3.) You do truly intend to change, but you still feel some dread about it. You’re out of denial, in that you recognize that you really do need to change — or you’ve solved the problem of not knowing how to make a change (for example, by signing up for one of my habit creation mini-courses). Your list of benefits is longer than your list of drawbacks. The only thing you have to surmount now is fear of failure. This third stage of change is called “preparation.”

The way to move from here into action is to take an honest look at how the change you are preparing for can truly make your life better. How do you think and feel about yourself as you are right now, if you never change the behavior in question? Maybe you are often stressed, and you’re seriously thinking about getting in an exercise habit to combat this. Without more physical activity, you think of yourself as sedentary and out of shape, and you feel stressed and anxious. Now, imagine yourself having made the change you are looking for. How will you think of yourself differently? Most importantly, how will you feel?

Sometimes, on New Year’s Eve — or in life — we feel pressured to commit to changes we just aren’t ready to make. If you aren’t ready to spring into action, there’s no harm in that. Please realize that you have more options than either making a resolution (and probably failing, if you aren’t in the fourth stage of change) or doing nothing at all. All you need to do to grow is to move from one stage of change to the next!

Already made a resolution, but now it seems like you might not be ready to leap into action? Please check out my 21-day habit classes. These mini-courses are designed to help move you into the action stage of change so that you are able to cultivate a lasting habit. You’ll get real results!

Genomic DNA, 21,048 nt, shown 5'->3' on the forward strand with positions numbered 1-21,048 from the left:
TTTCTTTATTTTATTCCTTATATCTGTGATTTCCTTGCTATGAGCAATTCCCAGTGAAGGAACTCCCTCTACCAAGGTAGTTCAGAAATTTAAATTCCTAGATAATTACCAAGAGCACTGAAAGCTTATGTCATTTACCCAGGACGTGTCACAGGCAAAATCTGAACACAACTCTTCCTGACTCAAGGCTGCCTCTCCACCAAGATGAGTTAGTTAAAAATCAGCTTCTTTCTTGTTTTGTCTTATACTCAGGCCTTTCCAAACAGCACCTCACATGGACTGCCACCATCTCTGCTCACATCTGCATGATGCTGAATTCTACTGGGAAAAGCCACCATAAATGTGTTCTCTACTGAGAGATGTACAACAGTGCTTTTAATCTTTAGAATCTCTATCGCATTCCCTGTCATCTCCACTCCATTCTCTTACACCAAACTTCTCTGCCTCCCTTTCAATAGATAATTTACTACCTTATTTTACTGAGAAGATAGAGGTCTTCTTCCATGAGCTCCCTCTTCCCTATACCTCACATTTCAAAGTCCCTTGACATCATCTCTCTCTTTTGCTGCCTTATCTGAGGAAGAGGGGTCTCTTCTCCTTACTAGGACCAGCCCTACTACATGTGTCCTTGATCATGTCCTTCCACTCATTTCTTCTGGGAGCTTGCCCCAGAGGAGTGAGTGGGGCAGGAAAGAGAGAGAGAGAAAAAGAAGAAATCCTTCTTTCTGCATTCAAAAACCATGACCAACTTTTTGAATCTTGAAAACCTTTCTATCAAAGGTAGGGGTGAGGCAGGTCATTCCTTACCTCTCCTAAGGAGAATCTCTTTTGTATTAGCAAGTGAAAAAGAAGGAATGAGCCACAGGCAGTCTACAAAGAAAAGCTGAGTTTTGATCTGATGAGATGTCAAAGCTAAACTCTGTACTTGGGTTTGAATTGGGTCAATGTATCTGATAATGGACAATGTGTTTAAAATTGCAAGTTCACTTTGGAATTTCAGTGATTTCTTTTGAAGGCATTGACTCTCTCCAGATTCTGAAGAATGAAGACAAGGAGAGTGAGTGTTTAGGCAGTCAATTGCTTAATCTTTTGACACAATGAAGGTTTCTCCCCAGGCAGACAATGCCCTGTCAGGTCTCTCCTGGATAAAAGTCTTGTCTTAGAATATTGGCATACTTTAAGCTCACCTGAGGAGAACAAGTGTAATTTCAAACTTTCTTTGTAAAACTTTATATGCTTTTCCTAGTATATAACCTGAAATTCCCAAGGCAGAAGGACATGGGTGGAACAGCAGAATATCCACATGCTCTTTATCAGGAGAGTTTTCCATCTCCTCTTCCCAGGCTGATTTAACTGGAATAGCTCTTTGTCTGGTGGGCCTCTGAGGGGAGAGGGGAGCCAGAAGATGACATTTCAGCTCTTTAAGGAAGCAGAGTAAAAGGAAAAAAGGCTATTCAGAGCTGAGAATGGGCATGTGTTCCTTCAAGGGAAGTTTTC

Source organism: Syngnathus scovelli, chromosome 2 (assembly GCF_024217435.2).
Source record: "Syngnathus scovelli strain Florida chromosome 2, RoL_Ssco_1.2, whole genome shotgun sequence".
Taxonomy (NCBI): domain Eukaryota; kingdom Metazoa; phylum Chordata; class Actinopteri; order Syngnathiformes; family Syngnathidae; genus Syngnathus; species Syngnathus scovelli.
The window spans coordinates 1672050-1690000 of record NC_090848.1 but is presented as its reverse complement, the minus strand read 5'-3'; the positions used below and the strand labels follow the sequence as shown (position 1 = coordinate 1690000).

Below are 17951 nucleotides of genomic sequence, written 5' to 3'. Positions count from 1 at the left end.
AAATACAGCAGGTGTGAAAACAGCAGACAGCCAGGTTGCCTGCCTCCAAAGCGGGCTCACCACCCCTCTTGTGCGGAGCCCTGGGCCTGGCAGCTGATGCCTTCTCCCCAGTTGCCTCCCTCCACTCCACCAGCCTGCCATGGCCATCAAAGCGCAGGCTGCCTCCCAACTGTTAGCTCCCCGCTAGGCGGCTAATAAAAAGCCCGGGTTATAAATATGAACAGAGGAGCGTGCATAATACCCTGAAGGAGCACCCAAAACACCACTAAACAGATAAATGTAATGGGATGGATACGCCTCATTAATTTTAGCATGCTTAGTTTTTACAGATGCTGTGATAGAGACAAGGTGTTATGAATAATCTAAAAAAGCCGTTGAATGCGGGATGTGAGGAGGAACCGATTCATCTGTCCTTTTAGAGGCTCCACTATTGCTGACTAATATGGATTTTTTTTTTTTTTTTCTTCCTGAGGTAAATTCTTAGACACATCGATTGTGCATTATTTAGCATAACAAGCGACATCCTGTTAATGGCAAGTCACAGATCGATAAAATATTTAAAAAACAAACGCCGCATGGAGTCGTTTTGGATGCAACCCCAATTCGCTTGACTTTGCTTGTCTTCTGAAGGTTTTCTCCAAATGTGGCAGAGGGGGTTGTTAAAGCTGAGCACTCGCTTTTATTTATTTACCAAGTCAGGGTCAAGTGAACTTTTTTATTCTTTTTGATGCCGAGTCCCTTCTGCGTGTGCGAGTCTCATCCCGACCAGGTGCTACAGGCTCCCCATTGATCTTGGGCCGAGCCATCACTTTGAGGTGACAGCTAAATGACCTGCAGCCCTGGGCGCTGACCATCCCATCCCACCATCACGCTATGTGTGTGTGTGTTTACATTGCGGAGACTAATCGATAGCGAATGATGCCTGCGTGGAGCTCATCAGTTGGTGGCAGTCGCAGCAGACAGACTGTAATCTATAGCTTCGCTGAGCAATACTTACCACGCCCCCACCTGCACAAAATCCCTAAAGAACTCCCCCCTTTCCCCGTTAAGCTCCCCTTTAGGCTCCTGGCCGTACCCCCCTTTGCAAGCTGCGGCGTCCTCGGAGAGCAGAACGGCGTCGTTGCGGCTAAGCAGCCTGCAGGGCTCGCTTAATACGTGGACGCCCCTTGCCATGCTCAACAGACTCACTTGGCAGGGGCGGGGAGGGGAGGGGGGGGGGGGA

Get started today with a new exercise habit or gratitude practice. At only $9.99 these mini-courses cost less than a single yoga class. Enroll now or learn more here.

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  • panettonea2

    Hi. I posted a comment on this blog post a few days ago, but it hasn’t shown up yet. I guess because it contained a link that requires approval by a moderator. It was a link that I thought you might find helpful in light of your sensitivity to gluten. Anyway, hopefully my comment is still in your queue and hasn’t totally vanished. 🙂

    • Christine Carter

      I’m so sorry about that. I don’t see the comment in the moderate panel, but we are looking into it. Thank you for following up.

      • panettonea

        Hi Christine,

        So it never showed up? I guess in the future, I’ll try to avoid posting a link then, since it seems to give the system fits. 🙂

        Anyway, here’s the gist of what I wrote: Many people who are sensitive to gluten can tolerate older, non-hybridized forms of wheat, such as einkorn, spelt, and kamut without much problem. (Or maybe you already knew about this.) And if you love sourdough bread, if you made it yourself using these forms of wheat, it’s entirely possible that you wouldn’t get any sort of rash. I have made sourdough bread myself in the past. It’s a lot of work, but if you love it, definitely better than having to give up sourdough bread entirely. 🙂

        The link I posted was to a recipe for whole-grain sourdough bread, but you could easily find any similar recipe with a basic Web search. Hope this info is helpful to you.

        • I’m sorry that comment never showed up, we couldn’t find it. Thank you for the suggestion to make my own sourdough bread; I’m interested in doing that. Do you have a recipe? (You should be able to post links — we really don’t know what happened with the last comment.)

          • panettonea

            Hi Christine,

            I haven’t visited your site for several days, so I just saw your comment. I think I did post a link here successfully in the past, but even that post had to be moderated, so I’ll probably avoid links as much as possible.

            The bread I made years ago was from the classic book Nourishing Traditions. However, I did a Web search, and someone has adapted that recipe to make it even easier. Just go to Google and do a search on:

            “simple sourdough bread” “nourishing traditions”

            The first result should be from the Web site dontwastethecrumbs dot com—that’s the one you want. Although the recipe there calls for “whole-wheat flour,” in the actual book, it specifies other wheat flours such as spelt or kamut, which I would recommend for anyone who has sensitivities to gluten.

            I hope this is helpful. Please let me know if you have any more questions.

          • thank you!!

          • panettonea

            You are most welcome. 🙂